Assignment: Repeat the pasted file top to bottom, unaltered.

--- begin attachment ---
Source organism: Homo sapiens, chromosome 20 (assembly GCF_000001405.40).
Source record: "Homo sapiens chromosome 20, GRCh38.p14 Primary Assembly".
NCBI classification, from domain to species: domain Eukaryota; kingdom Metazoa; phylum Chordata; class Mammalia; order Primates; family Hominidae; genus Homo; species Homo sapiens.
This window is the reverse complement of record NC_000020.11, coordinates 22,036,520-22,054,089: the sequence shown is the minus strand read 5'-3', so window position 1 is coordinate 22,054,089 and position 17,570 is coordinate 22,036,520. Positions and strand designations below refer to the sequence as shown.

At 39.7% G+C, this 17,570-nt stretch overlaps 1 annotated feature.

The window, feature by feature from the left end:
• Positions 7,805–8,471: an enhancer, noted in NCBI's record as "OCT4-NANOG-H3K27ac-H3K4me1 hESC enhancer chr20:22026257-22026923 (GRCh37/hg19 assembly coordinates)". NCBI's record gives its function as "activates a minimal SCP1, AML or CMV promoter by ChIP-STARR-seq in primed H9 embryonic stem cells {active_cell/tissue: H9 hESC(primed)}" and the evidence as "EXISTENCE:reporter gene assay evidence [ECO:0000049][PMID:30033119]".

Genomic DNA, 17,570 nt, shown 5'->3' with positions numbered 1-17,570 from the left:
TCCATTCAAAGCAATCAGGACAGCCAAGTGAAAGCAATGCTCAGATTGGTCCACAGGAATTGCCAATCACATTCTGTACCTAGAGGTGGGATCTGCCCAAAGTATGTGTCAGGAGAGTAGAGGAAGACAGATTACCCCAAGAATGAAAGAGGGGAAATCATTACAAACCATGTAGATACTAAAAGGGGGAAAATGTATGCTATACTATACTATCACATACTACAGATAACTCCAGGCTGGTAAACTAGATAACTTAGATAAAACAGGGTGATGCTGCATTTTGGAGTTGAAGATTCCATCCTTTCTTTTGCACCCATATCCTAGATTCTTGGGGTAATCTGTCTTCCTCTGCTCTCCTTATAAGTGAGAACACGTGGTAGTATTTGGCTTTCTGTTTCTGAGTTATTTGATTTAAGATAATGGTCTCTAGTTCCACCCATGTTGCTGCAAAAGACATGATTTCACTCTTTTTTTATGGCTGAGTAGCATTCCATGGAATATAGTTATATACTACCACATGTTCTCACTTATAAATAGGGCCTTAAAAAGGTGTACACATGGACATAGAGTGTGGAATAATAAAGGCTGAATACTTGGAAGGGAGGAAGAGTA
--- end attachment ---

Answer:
Source organism: Homo sapiens, chromosome 20 (assembly GCF_000001405.40).
Source record: "Homo sapiens chromosome 20, GRCh38.p14 Primary Assembly".
NCBI classification, from domain to species: domain Eukaryota; kingdom Metazoa; phylum Chordata; class Mammalia; order Primates; family Hominidae; genus Homo; species Homo sapiens.
This window is the reverse complement of record NC_000020.11, coordinates 22,036,520-22,054,089: the sequence shown is the minus strand read 5'-3', so window position 1 is coordinate 22,054,089 and position 17,570 is coordinate 22,036,520. Positions and strand designations below refer to the sequence as shown.

At 39.7% G+C, this 17,570-nt stretch overlaps 1 annotated feature.

The window, feature by feature from the left end:
• Positions 7,805–8,471: an enhancer, noted in NCBI's record as "OCT4-NANOG-H3K27ac-H3K4me1 hESC enhancer chr20:22026257-22026923 (GRCh37/hg19 assembly coordinates)". NCBI's record gives its function as "activates a minimal SCP1, AML or CMV promoter by ChIP-STARR-seq in primed H9 embryonic stem cells {active_cell/tissue: H9 hESC(primed)}" and the evidence as "EXISTENCE:reporter gene assay evidence [ECO:0000049][PMID:30033119]".

Genomic DNA, 17,570 nt, shown 5'->3' with positions numbered 1-17,570 from the left:
TCCATTCAAAGCAATCAGGACAGCCAAGTGAAAGCAATGCTCAGATTGGTCCACAGGAATTGCCAATCACATTCTGTACCTAGAGGTGGGATCTGCCCAAAGTATGTGTCAGGAGAGTAGAGGAAGACAGATTACCCCAAGAATGAAAGAGGGGAAATCATTACAAACCATGTAGATACTAAAAGGGGGAAAATGTATGCTATACTATACTATCACATACTACAGATAACTCCAGGCTGGTAAACTAGATAACTTAGATAAAACAGGGTGATGCTGCATTTTGGAGTTGAAGATTCCATCCTTTCTTTTGCACCCATATCCTAGATTCTTGGGGTAATCTGTCTTCCTCTGCTCTCCTTATAAGTGAGAACACGTGGTAGTATTTGGCTTTCTGTTTCTGAGTTATTTGATTTAAGATAATGGTCTCTAGTTCCACCCATGTTGCTGCAAAAGACATGATTTCACTCTTTTTTTATGGCTGAGTAGCATTCCATGGAATATAGTTATATACTACCACATGTTCTCACTTATAAATAGGGCCTTAAAAAGGTGTACACATGGACATAGAGTGTGGAATAATAAAGGCTGAATACTTGGAAGGGAGGAAGAGTA